Supervisions with a regular supervisor are conducted on a one-to-one basis and give the student the opportunity to discuss general and specific issues in the conduct of the course. A supervisor, possibly, but not necessarily the same one, will also be appointed for the dissertation, to help with the choice of topic and monitor the progress of the student's research for the dissertation throughout the year. Supervisions provide the student with an opportunity to seek academic information and advice and they provide the forum to monitor a student's progress.

Practical sessions in the Fitzwilliam Museum and Museum of Archaeology and Anthropology give students hands-on experience with Egyptian artefacts.

The structure of the MPhil in Egyptology includes five elements:

  1. Research Skills, a module which is taken by all MPhil students in the Department of Archaeology. This module meets in Michaelmas and Lent terms (e.g. October through March) and provides training in general skills such as formulating a research design, analysing data and making presentations. It is assessed through oral presentation of a research design for the student's MPhil dissertation, made to a group of peers and staff; a written version of the presentation (which can consist of a text or a printed version of the presentation) is also handed in. Research Skills is counted as 5% of the student's final mark.
  2. One year-long course module which meets throughout the academic year from October through May and which is assessed through a combination of essays and examination appropriate for the topic. Marks from this module count as 15% of the student's final mark.
  3. A second year-long course module, which counts as 15% of the student's final mark.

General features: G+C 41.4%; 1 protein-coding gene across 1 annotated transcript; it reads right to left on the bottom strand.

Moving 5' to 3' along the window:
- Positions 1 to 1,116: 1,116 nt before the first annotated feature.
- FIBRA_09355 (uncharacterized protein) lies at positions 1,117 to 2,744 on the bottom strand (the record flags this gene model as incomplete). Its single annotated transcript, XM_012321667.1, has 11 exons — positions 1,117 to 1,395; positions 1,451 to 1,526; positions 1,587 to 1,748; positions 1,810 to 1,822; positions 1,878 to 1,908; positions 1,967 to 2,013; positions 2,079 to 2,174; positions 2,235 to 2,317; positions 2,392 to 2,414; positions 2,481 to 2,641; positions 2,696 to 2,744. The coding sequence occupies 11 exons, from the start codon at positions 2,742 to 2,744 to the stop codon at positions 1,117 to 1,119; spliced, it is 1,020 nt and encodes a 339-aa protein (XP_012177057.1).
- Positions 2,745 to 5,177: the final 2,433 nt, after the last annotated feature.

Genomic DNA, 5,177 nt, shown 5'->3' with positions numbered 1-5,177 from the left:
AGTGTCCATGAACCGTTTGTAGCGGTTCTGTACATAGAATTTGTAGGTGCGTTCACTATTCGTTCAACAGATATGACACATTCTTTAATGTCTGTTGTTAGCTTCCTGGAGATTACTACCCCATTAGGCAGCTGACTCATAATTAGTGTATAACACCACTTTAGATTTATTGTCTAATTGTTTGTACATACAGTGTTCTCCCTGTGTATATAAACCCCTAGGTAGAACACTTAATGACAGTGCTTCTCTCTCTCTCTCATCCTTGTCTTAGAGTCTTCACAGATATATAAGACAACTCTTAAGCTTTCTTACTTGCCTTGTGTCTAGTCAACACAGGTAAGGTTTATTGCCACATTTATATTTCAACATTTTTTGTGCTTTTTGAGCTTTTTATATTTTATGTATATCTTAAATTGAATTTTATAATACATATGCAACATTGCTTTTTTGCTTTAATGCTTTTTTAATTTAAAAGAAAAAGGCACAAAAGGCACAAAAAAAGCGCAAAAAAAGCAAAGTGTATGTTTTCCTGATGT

4. A third year-long course module, which counts as 15% of the student's final mark.
  5. The dissertation, an extended piece of independent, original research. Students are expected to indicate a research interest in their application and to focus on a topic early in the year. The research is undertaken under the direction of an appropriate supervisor who is appointed at the start of the academic year. This counts as 50% of the student's final mark.

Modules are chosen to form a coherent programme of study allowing both breadth and specialisation. Of the three modules besides Research Skills, the first module can be any Egyptology language or archaeology option (all but the last module listed below); the same is true for the second module. The third module can be any module in Egyptian archaeology or culture (modules 5-8 below), but it can also be another MPhil option offered in the Division of Archaeology (module 9 below).

  1. Introduction to Egyptian Language
  2. Advanced Egyptian Language
  3. Coptic
  4. Demotic
  5. Landscapes, Built Environment, and Material Culture of Ancient Egypt
  6. Historical Archaeology of Ancient Egypt I
  7. Historical Archaeology of Ancient Egypt II
  8. Topics in Egyptology
  9. Any other MPhil module offered in the Division of Archaeology, with consent of the module's instructor and the MPhil in Egyptology coordinator.

This allows students to combine topic, area and method-oriented modules in a way tailored to their particular research interests; the student's choice of modules must be approved by the MPhil in Egyptology coordinator to ensure a coherent course of study.

Prospective students are strongly advised to contact the MPhil in Egyptology coordinator Dr Kate Spence about choice of modules and research topic before putting in an application.